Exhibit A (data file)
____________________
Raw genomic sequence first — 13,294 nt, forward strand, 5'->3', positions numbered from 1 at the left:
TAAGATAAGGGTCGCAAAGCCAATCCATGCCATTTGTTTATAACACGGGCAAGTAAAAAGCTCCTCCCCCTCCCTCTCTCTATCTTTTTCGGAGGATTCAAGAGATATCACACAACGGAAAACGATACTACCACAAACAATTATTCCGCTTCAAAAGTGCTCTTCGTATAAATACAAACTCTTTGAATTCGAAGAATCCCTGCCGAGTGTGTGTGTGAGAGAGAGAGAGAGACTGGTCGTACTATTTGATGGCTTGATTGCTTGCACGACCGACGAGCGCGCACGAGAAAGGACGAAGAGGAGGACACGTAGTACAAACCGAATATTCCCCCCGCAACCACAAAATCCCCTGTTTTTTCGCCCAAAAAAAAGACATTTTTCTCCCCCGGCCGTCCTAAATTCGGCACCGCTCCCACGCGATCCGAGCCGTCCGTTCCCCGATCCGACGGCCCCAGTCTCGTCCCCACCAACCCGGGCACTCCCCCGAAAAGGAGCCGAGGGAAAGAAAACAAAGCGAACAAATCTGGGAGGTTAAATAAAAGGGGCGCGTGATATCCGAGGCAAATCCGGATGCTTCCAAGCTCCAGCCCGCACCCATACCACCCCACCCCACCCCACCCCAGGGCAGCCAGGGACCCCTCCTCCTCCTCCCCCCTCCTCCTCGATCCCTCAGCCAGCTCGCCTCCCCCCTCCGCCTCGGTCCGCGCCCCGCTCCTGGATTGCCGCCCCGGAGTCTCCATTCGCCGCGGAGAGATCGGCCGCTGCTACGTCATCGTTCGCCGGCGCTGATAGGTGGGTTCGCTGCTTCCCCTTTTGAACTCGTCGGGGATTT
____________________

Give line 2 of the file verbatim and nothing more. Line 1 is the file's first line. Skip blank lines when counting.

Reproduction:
TAAGATAAGGGTCGCAAAGCCAATCCATGCCATTTGTTTATAACACGGGCAAGTAAAAAGCTCCTCCCCCTCCCTCTCTCTATCTTTTTCGGAGGATTCAAGAGATATCACACAACGGAAAACGATACTACCACAAACAATTATTCCGCTTCAAAAGTGCTCTTCGTATAAATACAAACTCTTTGAATTCGAAGAATCCCTGCCGAGTGTGTGTGTGAGAGAGAGAGAGAGACTGGTCGTACTATTTGATGGCTTGATTGCTTGCACGACCGACGAGCGCGCACGAGAAAGGACGAAGAGGAGGACACGTAGTACAAACCGAATATTCCCCCCGCAACCACAAAATCCCCTGTTTTTTCGCCCAAAAAAAAGACATTTTTCTCCCCCGGCCGTCCTAAATTCGGCACCGCTCCCACGCGATCCGAGCCGTCCGTTCCCCGATCCGACGGCCCCAGTCTCGTCCCCACCAACCCGGGCACTCCCCCGAAAAGGAGCCGAGGGAAAGAAAACAAAGCGAACAAATCTGGGAGGTTAAATAAAAGGGGCGCGTGATATCCGAGGCAAATCCGGATGCTTCCAAGCTCCAGCCCGCACCCATACCACCCCACCCCACCCCACCCCAGGGCAGCCAGGGACCCCTCCTCCTCCTCCCCCCTCCTCCTCGATCCCTCAGCCAGCTCGCCTCCCCCCTCCGCCTCGGTCCGCGCCCCGCTCCTGGATTGCCGCCCCGGAGTCTCCATTCGCCGCGGAGAGATCGGCCGCTGCTACGTCATCGTTCGCCGGCGCTGATAGGTGGGTTCGCTGCTTCCCCTTTTGAACTCGTCGGGGATTT